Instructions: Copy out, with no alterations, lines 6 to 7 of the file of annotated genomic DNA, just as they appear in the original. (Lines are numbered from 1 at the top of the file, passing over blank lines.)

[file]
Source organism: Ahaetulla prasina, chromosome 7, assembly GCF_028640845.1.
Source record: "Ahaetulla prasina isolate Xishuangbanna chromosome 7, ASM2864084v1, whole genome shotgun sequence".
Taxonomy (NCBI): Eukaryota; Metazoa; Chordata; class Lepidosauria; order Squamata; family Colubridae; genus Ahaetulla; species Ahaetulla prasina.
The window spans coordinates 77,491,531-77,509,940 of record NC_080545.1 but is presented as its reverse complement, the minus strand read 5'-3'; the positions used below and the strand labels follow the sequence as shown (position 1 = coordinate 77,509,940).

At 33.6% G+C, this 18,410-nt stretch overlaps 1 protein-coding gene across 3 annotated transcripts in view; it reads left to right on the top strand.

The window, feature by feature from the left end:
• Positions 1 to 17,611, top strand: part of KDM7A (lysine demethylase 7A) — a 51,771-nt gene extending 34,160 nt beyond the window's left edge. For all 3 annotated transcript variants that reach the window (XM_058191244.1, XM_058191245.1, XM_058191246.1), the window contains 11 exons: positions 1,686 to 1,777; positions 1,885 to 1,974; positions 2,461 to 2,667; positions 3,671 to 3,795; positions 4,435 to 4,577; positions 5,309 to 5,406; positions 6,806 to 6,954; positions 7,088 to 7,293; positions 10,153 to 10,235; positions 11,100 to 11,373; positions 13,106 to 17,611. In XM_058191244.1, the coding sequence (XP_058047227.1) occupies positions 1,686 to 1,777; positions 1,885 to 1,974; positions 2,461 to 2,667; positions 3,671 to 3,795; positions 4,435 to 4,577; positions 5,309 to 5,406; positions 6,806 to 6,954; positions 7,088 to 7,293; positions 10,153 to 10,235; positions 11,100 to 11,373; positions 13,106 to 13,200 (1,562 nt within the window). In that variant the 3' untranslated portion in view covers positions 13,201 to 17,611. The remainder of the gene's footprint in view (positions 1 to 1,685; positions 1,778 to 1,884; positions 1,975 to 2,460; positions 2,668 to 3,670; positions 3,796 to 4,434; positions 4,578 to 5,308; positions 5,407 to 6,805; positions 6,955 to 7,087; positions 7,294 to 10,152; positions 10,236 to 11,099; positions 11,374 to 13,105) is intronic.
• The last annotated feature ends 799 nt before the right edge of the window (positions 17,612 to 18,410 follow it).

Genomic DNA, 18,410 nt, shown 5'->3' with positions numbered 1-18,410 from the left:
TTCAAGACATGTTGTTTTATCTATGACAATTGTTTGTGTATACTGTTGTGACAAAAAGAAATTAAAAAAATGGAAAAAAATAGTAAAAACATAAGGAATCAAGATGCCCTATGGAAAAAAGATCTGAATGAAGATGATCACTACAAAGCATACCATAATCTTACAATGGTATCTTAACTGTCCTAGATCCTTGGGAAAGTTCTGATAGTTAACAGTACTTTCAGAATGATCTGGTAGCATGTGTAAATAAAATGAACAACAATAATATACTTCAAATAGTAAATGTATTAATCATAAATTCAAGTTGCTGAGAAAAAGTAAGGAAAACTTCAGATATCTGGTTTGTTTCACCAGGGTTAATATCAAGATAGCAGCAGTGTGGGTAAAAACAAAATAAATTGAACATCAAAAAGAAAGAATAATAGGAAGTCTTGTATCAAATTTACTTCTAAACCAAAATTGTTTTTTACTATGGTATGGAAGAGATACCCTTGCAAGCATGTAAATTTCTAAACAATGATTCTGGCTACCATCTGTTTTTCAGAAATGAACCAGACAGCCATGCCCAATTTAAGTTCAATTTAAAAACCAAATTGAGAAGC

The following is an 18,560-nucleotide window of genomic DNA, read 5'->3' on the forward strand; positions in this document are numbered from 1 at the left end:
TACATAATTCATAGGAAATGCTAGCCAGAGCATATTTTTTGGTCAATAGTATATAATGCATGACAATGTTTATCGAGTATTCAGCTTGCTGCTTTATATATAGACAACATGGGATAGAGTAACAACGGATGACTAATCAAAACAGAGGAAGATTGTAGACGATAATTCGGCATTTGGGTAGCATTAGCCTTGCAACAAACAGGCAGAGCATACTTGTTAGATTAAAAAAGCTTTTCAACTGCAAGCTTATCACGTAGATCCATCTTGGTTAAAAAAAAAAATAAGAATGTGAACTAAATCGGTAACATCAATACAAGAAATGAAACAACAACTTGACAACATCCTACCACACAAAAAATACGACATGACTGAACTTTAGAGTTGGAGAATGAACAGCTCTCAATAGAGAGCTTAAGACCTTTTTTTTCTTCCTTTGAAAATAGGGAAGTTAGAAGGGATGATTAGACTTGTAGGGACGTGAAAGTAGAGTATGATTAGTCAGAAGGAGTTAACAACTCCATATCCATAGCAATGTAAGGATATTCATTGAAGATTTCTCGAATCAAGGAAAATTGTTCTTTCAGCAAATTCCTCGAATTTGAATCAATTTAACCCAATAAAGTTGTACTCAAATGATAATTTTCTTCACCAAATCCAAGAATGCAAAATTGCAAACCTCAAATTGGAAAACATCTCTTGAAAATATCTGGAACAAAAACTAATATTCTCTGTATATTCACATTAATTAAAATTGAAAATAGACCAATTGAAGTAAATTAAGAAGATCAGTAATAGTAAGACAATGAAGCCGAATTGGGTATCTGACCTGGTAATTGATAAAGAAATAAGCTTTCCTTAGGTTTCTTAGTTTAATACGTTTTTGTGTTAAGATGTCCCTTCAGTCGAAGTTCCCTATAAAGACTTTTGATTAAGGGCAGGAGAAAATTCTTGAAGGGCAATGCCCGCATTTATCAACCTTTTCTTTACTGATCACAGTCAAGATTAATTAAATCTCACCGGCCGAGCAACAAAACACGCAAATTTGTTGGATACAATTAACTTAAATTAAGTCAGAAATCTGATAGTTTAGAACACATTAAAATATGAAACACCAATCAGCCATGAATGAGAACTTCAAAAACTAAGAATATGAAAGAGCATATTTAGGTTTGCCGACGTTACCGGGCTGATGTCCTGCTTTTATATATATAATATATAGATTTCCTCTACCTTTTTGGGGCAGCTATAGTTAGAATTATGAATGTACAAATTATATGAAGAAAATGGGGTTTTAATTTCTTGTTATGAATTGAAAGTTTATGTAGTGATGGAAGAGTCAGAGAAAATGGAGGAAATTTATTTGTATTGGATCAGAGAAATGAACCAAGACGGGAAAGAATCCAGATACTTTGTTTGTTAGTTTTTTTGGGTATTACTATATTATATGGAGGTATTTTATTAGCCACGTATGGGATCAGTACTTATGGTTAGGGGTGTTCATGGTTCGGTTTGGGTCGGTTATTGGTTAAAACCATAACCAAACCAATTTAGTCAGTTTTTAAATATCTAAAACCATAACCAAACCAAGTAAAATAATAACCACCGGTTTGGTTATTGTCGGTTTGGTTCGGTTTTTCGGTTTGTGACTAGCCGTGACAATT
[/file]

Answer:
The window, feature by feature from the left end:
• Positions 1 to 17,611, top strand: part of KDM7A (lysine demethylase 7A) — a 51,771-nt gene extending 34,160 nt beyond the window's left edge. For all 3 annotated transcript variants that reach the window (XM_058191244.1, XM_058191245.1, XM_058191246.1), the window contains 11 exons: positions 1,686 to 1,777; positions 1,885 to 1,974; positions 2,461 to 2,667; positions 3,671 to 3,795; positions 4,435 to 4,577; positions 5,309 to 5,406; positions 6,806 to 6,954; positions 7,088 to 7,293; positions 10,153 to 10,235; positions 11,100 to 11,373; positions 13,106 to 17,611. In XM_058191244.1, the coding sequence (XP_058047227.1) occupies positions 1,686 to 1,777; positions 1,885 to 1,974; positions 2,461 to 2,667; positions 3,671 to 3,795; positions 4,435 to 4,577; positions 5,309 to 5,406; positions 6,806 to 6,954; positions 7,088 to 7,293; positions 10,153 to 10,235; positions 11,100 to 11,373; positions 13,106 to 13,200 (1,562 nt within the window). In that variant the 3' untranslated portion in view covers positions 13,201 to 17,611. The remainder of the gene's footprint in view (positions 1 to 1,685; positions 1,778 to 1,884; positions 1,975 to 2,460; positions 2,668 to 3,670; positions 3,796 to 4,434; positions 4,578 to 5,308; positions 5,407 to 6,805; positions 6,955 to 7,087; positions 7,294 to 10,152; positions 10,236 to 11,099; positions 11,374 to 13,105) is intronic.